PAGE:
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Empire Magazine Greatest Movies List - #253: First Blood

Generally speaking, Sylvester Stallone seems to have two extremes on his acting spectrum. On the one end you have Rocky Balboa, the kind-hearted boxer who wants to woo the love of his life. Then at the other end of the spectrum you have John Rambo, the one-man army who will play chicken with an attack helicopter while driving a tank in the Afghan desert. Rambo’s movie franchise has been pretty uneven, with the character becoming more and more of a ruthless killer with no personality with each awkwardly titled entry: First Blood, First Blood Part II, Rambo III, and Rambo. The first entry however stands out by introducing the character as a remnant of the Vietnam War with nowhere to go now that the fighting is over.

The character has become so synonymous with being the ultimate badass that I more or less knew what Rambo stood for before seeing any of the movies. The image of Stallone all jacked up with that bandana on his head while holding a machine gun became emblematic in the 1980s. It was in turn effectively parodied in the 1990s by Charlie Sheen in Hot Shots: Part Deux, and there is indeed a lot to parody here. The name alone oozes machismo. RAM – BO: the word is like a battering ram. It’s hard to imagine a mild-mannered accountant with that name. Before the (supposedly) last chapter came out in 2008 I started renting the other movies in the franchise while at the University of Sherbrooke, and even the DVDs are all pumped up. They aren’t just Special Edition DVDs, they are Ultimate Edition with special “Survival Mode” that allows the viewer to see details about Rambo’s guns and how he analyzes a threat. I should have brought this to University’s film club so we could make fun of it like an episode of Mystery Science Theatre 3000.

Made in 1982 and directed by Canadian Ted Kotcheff, First Blood starts off rather peacefully with Vietnam War veteran John Rambo entering the small town of Hope, Washington, to find a friend from the war. His dishevelled look attracts the attention of Sheriff Will Teasle (Brian Dennehy) who takes him for just another drifter. He gives Rambo a lift out of town and advises him to hit the road, but when Rambo disobeys he arrests him for vagrancy.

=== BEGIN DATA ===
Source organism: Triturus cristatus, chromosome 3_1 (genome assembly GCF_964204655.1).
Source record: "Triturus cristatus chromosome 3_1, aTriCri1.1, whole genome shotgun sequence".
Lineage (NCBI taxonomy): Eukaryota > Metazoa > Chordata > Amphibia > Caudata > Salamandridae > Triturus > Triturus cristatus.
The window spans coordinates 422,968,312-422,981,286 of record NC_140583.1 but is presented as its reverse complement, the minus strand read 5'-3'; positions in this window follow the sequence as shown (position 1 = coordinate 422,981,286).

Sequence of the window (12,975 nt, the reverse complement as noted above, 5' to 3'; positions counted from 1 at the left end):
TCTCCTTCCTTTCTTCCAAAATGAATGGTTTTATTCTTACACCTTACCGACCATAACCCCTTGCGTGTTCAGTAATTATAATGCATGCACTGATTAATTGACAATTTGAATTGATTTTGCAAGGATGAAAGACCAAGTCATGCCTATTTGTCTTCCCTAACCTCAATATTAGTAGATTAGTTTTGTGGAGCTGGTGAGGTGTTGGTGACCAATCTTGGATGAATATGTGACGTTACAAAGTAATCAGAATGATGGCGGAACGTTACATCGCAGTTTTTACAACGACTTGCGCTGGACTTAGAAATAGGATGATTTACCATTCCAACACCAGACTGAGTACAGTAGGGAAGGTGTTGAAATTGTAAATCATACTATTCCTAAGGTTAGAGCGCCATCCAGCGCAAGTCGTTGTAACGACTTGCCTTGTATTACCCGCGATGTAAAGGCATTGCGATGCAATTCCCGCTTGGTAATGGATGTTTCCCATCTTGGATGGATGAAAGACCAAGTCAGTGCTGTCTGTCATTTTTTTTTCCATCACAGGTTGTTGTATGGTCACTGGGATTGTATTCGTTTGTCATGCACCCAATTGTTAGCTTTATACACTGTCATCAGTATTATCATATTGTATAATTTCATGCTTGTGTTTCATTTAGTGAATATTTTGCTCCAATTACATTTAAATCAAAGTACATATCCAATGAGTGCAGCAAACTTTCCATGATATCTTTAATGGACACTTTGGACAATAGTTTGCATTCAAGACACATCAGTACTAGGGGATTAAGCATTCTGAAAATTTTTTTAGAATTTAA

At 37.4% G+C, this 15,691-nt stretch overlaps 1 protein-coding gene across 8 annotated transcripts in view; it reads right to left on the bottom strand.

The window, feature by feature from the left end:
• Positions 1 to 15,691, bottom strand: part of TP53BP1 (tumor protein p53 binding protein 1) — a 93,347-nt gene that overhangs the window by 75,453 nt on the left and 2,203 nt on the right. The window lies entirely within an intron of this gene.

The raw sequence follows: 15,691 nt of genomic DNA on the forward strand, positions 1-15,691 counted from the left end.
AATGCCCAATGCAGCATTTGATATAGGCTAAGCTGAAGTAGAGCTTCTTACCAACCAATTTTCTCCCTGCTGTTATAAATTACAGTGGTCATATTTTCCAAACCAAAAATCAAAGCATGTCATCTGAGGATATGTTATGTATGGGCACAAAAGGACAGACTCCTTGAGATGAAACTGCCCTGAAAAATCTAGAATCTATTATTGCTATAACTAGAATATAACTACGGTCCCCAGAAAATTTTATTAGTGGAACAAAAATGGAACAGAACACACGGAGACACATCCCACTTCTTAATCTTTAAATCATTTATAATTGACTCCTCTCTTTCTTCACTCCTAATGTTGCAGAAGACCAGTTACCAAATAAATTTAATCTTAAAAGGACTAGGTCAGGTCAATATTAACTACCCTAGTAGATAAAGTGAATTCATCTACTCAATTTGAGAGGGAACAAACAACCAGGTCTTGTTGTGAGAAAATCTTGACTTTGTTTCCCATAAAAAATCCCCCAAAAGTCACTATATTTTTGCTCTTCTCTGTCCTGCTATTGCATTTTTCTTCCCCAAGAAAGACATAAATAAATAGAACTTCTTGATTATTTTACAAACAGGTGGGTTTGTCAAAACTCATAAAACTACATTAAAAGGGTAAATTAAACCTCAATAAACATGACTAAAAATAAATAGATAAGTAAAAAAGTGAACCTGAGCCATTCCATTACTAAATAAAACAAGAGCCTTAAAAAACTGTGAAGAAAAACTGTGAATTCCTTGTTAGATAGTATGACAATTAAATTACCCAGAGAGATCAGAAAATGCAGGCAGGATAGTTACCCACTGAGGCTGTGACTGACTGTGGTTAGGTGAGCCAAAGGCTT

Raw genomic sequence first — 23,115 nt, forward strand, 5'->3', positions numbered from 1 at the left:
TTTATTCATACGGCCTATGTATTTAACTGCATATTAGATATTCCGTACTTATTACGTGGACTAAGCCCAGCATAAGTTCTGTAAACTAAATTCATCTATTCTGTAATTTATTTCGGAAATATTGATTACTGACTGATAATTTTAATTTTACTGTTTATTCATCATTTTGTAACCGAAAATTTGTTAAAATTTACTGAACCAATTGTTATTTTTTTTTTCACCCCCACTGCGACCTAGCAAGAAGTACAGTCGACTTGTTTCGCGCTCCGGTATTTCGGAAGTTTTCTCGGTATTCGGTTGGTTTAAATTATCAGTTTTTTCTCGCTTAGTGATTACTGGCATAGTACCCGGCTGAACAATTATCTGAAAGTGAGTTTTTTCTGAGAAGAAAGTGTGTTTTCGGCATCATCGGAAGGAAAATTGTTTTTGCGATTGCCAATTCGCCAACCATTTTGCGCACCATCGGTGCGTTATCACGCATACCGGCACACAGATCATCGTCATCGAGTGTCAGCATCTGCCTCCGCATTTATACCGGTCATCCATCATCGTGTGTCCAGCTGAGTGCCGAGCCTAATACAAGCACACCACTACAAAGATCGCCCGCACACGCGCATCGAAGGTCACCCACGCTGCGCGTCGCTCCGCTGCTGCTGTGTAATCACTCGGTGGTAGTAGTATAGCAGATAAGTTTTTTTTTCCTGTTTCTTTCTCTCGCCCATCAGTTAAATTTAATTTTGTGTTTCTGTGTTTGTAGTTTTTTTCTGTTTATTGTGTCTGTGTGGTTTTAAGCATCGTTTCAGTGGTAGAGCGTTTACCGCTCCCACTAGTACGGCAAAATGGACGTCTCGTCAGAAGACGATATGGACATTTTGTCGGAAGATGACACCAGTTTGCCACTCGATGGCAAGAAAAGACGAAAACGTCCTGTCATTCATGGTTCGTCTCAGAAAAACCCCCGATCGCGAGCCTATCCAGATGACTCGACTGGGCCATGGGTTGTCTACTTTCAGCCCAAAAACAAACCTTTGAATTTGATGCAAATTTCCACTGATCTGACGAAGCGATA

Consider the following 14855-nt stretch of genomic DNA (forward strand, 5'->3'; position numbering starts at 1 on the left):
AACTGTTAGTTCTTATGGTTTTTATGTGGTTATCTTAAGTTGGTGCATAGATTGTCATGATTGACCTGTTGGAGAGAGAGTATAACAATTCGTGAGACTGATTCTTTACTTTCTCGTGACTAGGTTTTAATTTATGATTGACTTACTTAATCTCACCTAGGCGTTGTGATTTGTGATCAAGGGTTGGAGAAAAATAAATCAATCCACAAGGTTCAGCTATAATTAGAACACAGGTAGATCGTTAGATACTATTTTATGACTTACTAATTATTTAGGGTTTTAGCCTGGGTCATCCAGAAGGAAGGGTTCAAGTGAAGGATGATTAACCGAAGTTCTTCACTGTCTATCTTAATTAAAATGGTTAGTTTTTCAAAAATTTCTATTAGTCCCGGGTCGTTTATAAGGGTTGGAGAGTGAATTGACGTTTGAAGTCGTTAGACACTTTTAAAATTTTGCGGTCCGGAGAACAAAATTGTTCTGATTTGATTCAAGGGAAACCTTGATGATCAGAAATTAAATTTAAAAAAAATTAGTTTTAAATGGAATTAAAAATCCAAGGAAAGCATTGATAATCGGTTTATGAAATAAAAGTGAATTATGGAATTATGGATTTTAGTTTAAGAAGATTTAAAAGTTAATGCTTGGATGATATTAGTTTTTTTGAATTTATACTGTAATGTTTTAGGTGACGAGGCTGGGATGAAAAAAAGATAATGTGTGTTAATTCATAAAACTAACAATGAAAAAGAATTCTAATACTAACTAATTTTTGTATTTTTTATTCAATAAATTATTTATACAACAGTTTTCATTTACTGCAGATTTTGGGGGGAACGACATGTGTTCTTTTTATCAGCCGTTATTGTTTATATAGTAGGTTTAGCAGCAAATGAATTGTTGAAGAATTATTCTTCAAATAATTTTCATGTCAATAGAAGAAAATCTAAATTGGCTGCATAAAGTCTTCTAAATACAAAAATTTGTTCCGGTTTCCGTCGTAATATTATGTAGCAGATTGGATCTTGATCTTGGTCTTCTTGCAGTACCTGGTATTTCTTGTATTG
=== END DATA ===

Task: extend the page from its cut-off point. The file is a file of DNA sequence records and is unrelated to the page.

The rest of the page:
At the police station Teasle’s deputies (including a young David Caruso) give Rambo a hard time when he refuses to cooperate. Their bullying evoke flashbacks of him being captured and tortured in Vietnam, until he finally snaps and beats up everyone in the room. He escapes into the woods and from there the chase is on. After Rambo accidentally kills one of Teasle’s men, the sheriff vows to take him down.

However Teasle soon realizes Rambo is no mere drifter. Using guerrilla tactics and booby traps, Rambo easily disables his men, so Teasle calls in the state police and even the National Guard. Enter United States Special Forces Colonel Sam Trautman (Richard Crenna) who warns him it might be safer to let Rambo cool off. Trautman trained Rambo, not just as a member of the Special Forces, but as a guy you send to rescue the army when there is no one left. Undeterred, Teasle decides to press on. It’s his funeral.

As an action movie, this is truly a product of its time with the actors shooting on location in the Canadian woods and amazing stunts such as Stallone hanging off a cliff while a helicopter takes shots at Rambo. The third act goes all out with Rambo perforating the town with an M60 machine gun as he declares all out war.

If the screenwriters, one of whom is Stallone, were trying to say war veterans should not be tossed aside, they were not being too subtle about it. If anything this movie could give civilians nightmares about super soldiers going at war in their small towns when the P.T.S.D makes them snap. This is probably why in the next movies Rambo was once again dropped in war zones so he could unleash hell on the bad guys and not on the home front.


Still, the stunts are old-school, Stallone is in top physical shape, and he makes you care about Rambo when he finally opens up about the horrors of the war. The Rambo franchise might be uneven, but First Blood is appropriately locked and loaded.  

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